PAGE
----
The Corn-Sale Dilemma was included in Cicero’s philosophical work De Officiis, aka On Duties. It was written in 44 BC, specifically addressing his son Marcus. It deals with problems of moral behaviour, drawing on the opinions of different sects of ancient philosophy. The Corn-Sale Dilemma exemplifies the main problem of the treatise, namely, finding the right balance between what is “honourable” (honestum) and what is useful. The passage may read like a page from a course on Business Ethics, but in fact Cicero’s focus is primarily moral in the philosophical sense: the emphasis is on the character of the hypothetical seller. This individual is assumed to be a good man1 and, therefore, would not increase the price of his corn if he knew it would be unethical. Cicero goes on to talk about the differences in opinions that the Stoic school of thought had in approaching the problem. Through the exchange between the two Stoics, Diogenes of Babylon and Antipater of Tarsus (both flourished in 2nd century BC),2 it becomes clear that the crux of the argument is centred around the relationship between legitimate self-interest and philanthropic other-concerned obligations. This is a moral dilemma, a probelm that is open; the person has a choice over what to do according to their own morals.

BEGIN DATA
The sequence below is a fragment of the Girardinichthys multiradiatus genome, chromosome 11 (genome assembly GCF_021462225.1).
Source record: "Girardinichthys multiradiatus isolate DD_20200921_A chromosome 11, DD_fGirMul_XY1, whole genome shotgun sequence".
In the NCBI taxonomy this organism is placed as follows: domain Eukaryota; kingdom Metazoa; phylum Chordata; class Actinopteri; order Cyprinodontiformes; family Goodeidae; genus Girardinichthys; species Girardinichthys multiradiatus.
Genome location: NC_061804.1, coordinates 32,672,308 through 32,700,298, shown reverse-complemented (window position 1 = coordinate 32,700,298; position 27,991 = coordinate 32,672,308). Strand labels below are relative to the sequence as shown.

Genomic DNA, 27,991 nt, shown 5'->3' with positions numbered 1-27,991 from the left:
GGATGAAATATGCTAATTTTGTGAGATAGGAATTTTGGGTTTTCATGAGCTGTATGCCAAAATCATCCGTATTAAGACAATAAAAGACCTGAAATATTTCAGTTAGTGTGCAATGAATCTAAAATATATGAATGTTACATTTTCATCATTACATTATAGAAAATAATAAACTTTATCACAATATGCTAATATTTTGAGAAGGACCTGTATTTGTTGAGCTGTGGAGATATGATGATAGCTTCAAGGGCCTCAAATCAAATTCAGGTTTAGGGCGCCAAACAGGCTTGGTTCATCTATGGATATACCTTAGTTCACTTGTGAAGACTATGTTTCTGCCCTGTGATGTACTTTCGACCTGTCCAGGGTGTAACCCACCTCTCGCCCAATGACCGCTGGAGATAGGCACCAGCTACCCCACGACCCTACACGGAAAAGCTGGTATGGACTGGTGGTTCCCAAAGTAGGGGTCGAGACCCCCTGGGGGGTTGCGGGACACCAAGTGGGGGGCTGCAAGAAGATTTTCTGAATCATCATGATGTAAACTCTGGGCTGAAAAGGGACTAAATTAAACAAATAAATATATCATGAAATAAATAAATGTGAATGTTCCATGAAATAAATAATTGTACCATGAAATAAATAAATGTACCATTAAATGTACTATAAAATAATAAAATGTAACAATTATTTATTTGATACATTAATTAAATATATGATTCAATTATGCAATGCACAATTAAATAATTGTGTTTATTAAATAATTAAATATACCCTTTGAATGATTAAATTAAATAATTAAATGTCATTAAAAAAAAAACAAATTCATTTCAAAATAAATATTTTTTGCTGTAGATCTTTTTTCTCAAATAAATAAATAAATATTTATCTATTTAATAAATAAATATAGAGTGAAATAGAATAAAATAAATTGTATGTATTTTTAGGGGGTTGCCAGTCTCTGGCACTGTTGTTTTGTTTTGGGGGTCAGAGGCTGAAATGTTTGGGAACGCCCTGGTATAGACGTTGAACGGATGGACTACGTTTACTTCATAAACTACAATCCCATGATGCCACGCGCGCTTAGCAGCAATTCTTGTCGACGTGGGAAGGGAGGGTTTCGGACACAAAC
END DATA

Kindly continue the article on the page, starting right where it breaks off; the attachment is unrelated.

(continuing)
The story reflects a rich spectrum of historical and ideological contexts. Cereals were the staple foods in Greco-Roman antiquity;3 still, food shortages were endemic. Prejudice against profiteering merchants dates back to Homer’s Odyssey (Bk 8.163-4). Generous giving by the affluent elite, on the other hand, was both expected and celebrated. For instance, in the anonymous Latin romance Story of Apollonius King of Tyre4 the hero’s donation rescues a city from famine; the citizens repay his gift of grain with an inscribed statue (ch. 10). Such generous spending in the interests of the community was known as euergetism. Often the elite would give money and/or food generously as a tactic of political advancement – for example, Julius Caesar (Plutach, Life of Caesar ch. 4): his generosity is driven by ambition, rather than by genuine philanthropy.
1 On Duties, 3.50. 2 For critique of Cicero’s account of the two Stoics’ views, see Annas, 1989. 3 Wilkins and Hill, 2008, ch. 4. 4 Kortekaas, 2004.
Page 3 of 9
In Cicero’s scenario political ambition is not even considered as a possible motive, the seller must reach a decision based on a moral rationale, this is a philosophical dilemma first and foremost. Out of two Stoic solutions related by Cicero, Antipater’s argument about “common benefit” dovetails with the Stoic idea of natural solidarity among manking. The mainstream Stoic theory proposed that as rational beings all humans are naturally programmed to respect and support each other. Such an attitude is imagined by the Stoic Hierocules as concentric circles of affection; the smallest circle is our self, next our family and kin, then friends, the wider community, and so forth;...